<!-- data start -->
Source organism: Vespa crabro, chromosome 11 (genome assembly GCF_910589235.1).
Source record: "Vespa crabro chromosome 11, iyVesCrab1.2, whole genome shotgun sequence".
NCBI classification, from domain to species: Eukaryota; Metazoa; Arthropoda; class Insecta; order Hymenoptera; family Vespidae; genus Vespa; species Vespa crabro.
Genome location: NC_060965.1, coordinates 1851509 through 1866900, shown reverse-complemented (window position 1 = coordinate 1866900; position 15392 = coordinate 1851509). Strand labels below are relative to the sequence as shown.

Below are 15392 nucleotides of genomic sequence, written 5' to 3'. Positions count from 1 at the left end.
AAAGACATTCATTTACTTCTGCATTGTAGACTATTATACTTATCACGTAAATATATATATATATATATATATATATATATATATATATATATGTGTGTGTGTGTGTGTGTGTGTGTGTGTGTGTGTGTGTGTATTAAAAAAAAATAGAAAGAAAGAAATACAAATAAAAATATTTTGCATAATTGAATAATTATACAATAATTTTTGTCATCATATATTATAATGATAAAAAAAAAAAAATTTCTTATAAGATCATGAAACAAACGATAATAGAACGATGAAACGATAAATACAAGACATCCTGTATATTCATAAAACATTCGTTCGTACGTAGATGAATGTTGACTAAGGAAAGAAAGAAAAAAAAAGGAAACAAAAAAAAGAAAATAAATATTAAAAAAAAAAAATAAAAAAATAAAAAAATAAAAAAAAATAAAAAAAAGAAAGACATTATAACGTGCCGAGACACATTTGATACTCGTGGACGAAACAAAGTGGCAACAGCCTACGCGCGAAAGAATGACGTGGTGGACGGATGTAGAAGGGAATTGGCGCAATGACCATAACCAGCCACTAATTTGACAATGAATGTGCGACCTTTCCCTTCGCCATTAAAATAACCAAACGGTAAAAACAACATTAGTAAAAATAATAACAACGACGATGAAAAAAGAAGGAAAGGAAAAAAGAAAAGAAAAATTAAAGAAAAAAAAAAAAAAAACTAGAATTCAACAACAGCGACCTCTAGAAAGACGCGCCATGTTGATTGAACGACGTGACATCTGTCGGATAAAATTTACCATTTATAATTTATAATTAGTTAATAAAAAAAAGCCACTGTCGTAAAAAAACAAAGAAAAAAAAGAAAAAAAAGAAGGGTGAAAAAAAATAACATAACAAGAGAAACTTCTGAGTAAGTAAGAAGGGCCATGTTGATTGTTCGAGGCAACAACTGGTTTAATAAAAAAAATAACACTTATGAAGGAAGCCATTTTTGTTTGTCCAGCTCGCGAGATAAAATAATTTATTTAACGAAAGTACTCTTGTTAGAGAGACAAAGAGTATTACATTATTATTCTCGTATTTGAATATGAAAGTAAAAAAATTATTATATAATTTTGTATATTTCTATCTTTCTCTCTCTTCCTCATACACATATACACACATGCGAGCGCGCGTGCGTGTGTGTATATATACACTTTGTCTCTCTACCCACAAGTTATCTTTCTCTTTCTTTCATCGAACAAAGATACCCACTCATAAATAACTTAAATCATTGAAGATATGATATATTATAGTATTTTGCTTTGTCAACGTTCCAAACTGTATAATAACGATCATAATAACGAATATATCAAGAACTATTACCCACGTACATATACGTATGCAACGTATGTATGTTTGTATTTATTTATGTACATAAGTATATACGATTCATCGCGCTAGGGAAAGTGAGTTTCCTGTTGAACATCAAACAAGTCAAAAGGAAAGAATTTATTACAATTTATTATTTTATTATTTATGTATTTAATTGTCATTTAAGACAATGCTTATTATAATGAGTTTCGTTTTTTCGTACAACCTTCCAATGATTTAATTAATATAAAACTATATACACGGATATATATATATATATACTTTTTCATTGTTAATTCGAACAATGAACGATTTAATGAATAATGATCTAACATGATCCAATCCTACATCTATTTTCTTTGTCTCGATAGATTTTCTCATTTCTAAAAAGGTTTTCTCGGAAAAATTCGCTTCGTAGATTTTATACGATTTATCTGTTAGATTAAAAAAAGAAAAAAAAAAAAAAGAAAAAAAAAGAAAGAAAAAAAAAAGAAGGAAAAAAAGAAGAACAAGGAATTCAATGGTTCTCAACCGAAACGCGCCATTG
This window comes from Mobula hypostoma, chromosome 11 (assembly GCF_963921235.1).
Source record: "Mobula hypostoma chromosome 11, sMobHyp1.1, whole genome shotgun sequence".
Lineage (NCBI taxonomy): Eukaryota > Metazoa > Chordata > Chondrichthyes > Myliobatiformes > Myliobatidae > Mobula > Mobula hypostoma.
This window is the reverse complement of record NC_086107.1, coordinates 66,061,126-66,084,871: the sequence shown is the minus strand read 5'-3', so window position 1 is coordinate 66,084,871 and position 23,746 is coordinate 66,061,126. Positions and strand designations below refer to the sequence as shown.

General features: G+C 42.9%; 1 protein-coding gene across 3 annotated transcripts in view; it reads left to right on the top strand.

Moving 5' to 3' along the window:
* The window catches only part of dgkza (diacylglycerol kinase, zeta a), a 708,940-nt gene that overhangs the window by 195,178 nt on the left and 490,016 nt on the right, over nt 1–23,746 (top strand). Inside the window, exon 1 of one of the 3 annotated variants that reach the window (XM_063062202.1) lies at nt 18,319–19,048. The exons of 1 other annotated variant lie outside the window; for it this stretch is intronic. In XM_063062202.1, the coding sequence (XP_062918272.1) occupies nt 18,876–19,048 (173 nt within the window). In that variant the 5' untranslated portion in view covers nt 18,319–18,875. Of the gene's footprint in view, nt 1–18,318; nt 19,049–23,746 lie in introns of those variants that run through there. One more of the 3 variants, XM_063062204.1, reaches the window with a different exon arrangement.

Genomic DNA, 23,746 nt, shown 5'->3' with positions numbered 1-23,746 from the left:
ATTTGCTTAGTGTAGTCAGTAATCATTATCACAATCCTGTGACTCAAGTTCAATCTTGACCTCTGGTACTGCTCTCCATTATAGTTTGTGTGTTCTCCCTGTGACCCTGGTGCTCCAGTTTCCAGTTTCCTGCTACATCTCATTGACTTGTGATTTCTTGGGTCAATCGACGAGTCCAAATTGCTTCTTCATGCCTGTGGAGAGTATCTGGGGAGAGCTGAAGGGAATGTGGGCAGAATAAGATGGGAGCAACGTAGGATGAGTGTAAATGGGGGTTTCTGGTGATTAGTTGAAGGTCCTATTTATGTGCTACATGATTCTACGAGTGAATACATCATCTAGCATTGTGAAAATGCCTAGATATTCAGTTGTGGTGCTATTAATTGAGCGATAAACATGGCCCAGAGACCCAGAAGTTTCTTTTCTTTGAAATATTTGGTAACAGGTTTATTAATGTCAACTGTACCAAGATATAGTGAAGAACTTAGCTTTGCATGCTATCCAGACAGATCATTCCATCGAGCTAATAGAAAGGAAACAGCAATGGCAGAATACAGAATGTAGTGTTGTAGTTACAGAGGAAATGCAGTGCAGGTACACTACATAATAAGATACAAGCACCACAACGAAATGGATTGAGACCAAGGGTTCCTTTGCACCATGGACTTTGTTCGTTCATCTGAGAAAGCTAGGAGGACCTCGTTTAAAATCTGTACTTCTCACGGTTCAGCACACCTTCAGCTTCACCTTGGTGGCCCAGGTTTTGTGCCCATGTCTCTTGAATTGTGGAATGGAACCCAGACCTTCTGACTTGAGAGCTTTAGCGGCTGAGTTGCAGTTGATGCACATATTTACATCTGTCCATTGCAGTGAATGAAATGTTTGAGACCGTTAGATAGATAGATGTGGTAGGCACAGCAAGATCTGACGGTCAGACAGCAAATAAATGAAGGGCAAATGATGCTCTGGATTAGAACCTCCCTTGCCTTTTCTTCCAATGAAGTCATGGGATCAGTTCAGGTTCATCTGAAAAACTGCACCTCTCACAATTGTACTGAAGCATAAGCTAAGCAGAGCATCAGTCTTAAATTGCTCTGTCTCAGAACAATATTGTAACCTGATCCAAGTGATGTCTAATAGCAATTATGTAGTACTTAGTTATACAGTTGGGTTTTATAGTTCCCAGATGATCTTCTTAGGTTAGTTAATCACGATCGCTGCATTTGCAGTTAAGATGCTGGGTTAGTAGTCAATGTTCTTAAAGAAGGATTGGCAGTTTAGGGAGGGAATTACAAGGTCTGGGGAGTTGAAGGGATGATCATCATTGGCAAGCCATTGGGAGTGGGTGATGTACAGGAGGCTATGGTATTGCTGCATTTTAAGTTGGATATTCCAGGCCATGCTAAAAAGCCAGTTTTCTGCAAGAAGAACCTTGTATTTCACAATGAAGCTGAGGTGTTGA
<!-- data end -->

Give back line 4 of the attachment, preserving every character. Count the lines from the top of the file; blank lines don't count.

Genome location: NC_060965.1, coordinates 1851509 through 1866900, shown reverse-complemented (window position 1 = coordinate 1866900; position 15392 = coordinate 1851509). Strand labels below are relative to the sequence as shown.